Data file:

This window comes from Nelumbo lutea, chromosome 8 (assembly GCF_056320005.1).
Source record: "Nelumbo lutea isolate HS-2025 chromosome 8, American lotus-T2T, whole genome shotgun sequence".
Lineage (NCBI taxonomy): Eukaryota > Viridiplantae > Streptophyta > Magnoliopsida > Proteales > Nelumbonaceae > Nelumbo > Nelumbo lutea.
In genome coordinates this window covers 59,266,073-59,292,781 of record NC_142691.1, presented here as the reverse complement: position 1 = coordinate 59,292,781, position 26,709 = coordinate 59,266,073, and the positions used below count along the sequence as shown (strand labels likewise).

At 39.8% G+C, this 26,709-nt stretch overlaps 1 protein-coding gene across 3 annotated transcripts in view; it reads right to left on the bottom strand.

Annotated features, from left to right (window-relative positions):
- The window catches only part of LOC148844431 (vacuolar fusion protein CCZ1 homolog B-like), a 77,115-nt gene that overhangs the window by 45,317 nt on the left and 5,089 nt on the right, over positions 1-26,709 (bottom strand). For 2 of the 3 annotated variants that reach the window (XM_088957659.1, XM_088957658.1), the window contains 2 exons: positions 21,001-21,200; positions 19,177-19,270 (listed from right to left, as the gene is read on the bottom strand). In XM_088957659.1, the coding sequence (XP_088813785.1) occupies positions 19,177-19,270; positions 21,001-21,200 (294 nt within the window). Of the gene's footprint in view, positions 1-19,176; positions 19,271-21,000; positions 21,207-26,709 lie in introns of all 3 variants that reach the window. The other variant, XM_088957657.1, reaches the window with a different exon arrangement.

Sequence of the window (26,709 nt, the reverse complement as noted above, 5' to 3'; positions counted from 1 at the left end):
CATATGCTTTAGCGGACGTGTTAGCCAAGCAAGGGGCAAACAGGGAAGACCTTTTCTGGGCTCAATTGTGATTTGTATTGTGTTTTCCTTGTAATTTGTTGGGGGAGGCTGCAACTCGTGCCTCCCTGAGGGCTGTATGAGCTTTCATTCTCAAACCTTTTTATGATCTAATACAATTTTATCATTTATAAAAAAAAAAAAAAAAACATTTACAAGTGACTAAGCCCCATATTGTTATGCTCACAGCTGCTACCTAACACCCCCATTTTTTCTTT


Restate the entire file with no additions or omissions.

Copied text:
This window comes from Nelumbo lutea, chromosome 8 (assembly GCF_056320005.1).
Source record: "Nelumbo lutea isolate HS-2025 chromosome 8, American lotus-T2T, whole genome shotgun sequence".
Lineage (NCBI taxonomy): Eukaryota > Viridiplantae > Streptophyta > Magnoliopsida > Proteales > Nelumbonaceae > Nelumbo > Nelumbo lutea.
In genome coordinates this window covers 59,266,073-59,292,781 of record NC_142691.1, presented here as the reverse complement: position 1 = coordinate 59,292,781, position 26,709 = coordinate 59,266,073, and the positions used below count along the sequence as shown (strand labels likewise).

At 39.8% G+C, this 26,709-nt stretch overlaps 1 protein-coding gene across 3 annotated transcripts in view; it reads right to left on the bottom strand.

Annotated features, from left to right (window-relative positions):
- The window catches only part of LOC148844431 (vacuolar fusion protein CCZ1 homolog B-like), a 77,115-nt gene that overhangs the window by 45,317 nt on the left and 5,089 nt on the right, over positions 1-26,709 (bottom strand). For 2 of the 3 annotated variants that reach the window (XM_088957659.1, XM_088957658.1), the window contains 2 exons: positions 21,001-21,200; positions 19,177-19,270 (listed from right to left, as the gene is read on the bottom strand). In XM_088957659.1, the coding sequence (XP_088813785.1) occupies positions 19,177-19,270; positions 21,001-21,200 (294 nt within the window). Of the gene's footprint in view, positions 1-19,176; positions 19,271-21,000; positions 21,207-26,709 lie in introns of all 3 variants that reach the window. The other variant, XM_088957657.1, reaches the window with a different exon arrangement.

Sequence of the window (26,709 nt, the reverse complement as noted above, 5' to 3'; positions counted from 1 at the left end):
CATATGCTTTAGCGGACGTGTTAGCCAAGCAAGGGGCAAACAGGGAAGACCTTTTCTGGGCTCAATTGTGATTTGTATTGTGTTTTCCTTGTAATTTGTTGGGGGAGGCTGCAACTCGTGCCTCCCTGAGGGCTGTATGAGCTTTCATTCTCAAACCTTTTTATGATCTAATACAATTTTATCATTTATAAAAAAAAAAAAAAAAACATTTACAAGTGACTAAGCCCCATATTGTTATGCTCACAGCTGCTACCTAACACCCCCATTTTTTCTTT